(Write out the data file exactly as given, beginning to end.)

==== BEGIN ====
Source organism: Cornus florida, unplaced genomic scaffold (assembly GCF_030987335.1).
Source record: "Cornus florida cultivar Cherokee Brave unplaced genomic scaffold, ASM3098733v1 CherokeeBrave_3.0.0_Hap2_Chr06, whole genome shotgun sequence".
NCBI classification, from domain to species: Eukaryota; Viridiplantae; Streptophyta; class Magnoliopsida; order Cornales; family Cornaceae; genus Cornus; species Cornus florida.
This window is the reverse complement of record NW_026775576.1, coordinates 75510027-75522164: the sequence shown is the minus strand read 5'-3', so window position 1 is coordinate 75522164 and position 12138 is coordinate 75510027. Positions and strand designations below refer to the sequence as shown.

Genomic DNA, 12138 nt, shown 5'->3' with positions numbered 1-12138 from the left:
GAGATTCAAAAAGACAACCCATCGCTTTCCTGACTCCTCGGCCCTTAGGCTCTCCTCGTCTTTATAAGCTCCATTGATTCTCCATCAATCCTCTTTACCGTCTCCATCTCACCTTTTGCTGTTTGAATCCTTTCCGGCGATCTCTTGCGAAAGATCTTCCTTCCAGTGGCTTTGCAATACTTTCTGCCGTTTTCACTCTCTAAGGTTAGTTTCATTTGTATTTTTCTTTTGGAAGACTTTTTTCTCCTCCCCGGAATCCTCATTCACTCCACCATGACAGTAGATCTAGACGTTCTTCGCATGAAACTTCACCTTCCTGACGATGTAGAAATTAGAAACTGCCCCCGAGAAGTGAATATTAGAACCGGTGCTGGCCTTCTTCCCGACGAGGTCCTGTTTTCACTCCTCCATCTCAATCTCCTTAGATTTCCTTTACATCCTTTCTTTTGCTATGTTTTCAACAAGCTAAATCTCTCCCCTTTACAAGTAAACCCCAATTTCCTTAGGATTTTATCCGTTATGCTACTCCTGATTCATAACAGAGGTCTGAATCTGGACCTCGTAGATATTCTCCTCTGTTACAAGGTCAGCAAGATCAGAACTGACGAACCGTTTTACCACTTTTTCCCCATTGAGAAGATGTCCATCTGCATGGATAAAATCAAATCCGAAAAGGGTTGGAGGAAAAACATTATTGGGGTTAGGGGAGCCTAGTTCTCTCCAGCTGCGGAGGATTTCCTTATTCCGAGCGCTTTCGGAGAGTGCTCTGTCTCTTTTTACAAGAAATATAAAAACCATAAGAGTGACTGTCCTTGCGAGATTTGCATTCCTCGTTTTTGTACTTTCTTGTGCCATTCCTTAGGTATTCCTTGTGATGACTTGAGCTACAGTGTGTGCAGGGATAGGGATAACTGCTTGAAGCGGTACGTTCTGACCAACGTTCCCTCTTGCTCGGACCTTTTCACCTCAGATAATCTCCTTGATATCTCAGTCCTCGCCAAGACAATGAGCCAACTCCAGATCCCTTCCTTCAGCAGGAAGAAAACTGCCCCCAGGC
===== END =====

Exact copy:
Source organism: Cornus florida, unplaced genomic scaffold (assembly GCF_030987335.1).
Source record: "Cornus florida cultivar Cherokee Brave unplaced genomic scaffold, ASM3098733v1 CherokeeBrave_3.0.0_Hap2_Chr06, whole genome shotgun sequence".
NCBI classification, from domain to species: Eukaryota; Viridiplantae; Streptophyta; class Magnoliopsida; order Cornales; family Cornaceae; genus Cornus; species Cornus florida.
This window is the reverse complement of record NW_026775576.1, coordinates 75510027-75522164: the sequence shown is the minus strand read 5'-3', so window position 1 is coordinate 75522164 and position 12138 is coordinate 75510027. Positions and strand designations below refer to the sequence as shown.

Genomic DNA, 12138 nt, shown 5'->3' with positions numbered 1-12138 from the left:
GAGATTCAAAAAGACAACCCATCGCTTTCCTGACTCCTCGGCCCTTAGGCTCTCCTCGTCTTTATAAGCTCCATTGATTCTCCATCAATCCTCTTTACCGTCTCCATCTCACCTTTTGCTGTTTGAATCCTTTCCGGCGATCTCTTGCGAAAGATCTTCCTTCCAGTGGCTTTGCAATACTTTCTGCCGTTTTCACTCTCTAAGGTTAGTTTCATTTGTATTTTTCTTTTGGAAGACTTTTTTCTCCTCCCCGGAATCCTCATTCACTCCACCATGACAGTAGATCTAGACGTTCTTCGCATGAAACTTCACCTTCCTGACGATGTAGAAATTAGAAACTGCCCCCGAGAAGTGAATATTAGAACCGGTGCTGGCCTTCTTCCCGACGAGGTCCTGTTTTCACTCCTCCATCTCAATCTCCTTAGATTTCCTTTACATCCTTTCTTTTGCTATGTTTTCAACAAGCTAAATCTCTCCCCTTTACAAGTAAACCCCAATTTCCTTAGGATTTTATCCGTTATGCTACTCCTGATTCATAACAGAGGTCTGAATCTGGACCTCGTAGATATTCTCCTCTGTTACAAGGTCAGCAAGATCAGAACTGACGAACCGTTTTACCACTTTTTCCCCATTGAGAAGATGTCCATCTGCATGGATAAAATCAAATCCGAAAAGGGTTGGAGGAAAAACATTATTGGGGTTAGGGGAGCCTAGTTCTCTCCAGCTGCGGAGGATTTCCTTATTCCGAGCGCTTTCGGAGAGTGCTCTGTCTCTTTTTACAAGAAATATAAAAACCATAAGAGTGACTGTCCTTGCGAGATTTGCATTCCTCGTTTTTGTACTTTCTTGTGCCATTCCTTAGGTATTCCTTGTGATGACTTGAGCTACAGTGTGTGCAGGGATAGGGATAACTGCTTGAAGCGGTACGTTCTGACCAACGTTCCCTCTTGCTCGGACCTTTTCACCTCAGATAATCTCCTTGATATCTCAGTCCTCGCCAAGACAATGAGCCAACTCCAGATCCCTTCCTTCAGCAGGAAGAAAACTGCCCCCAGGC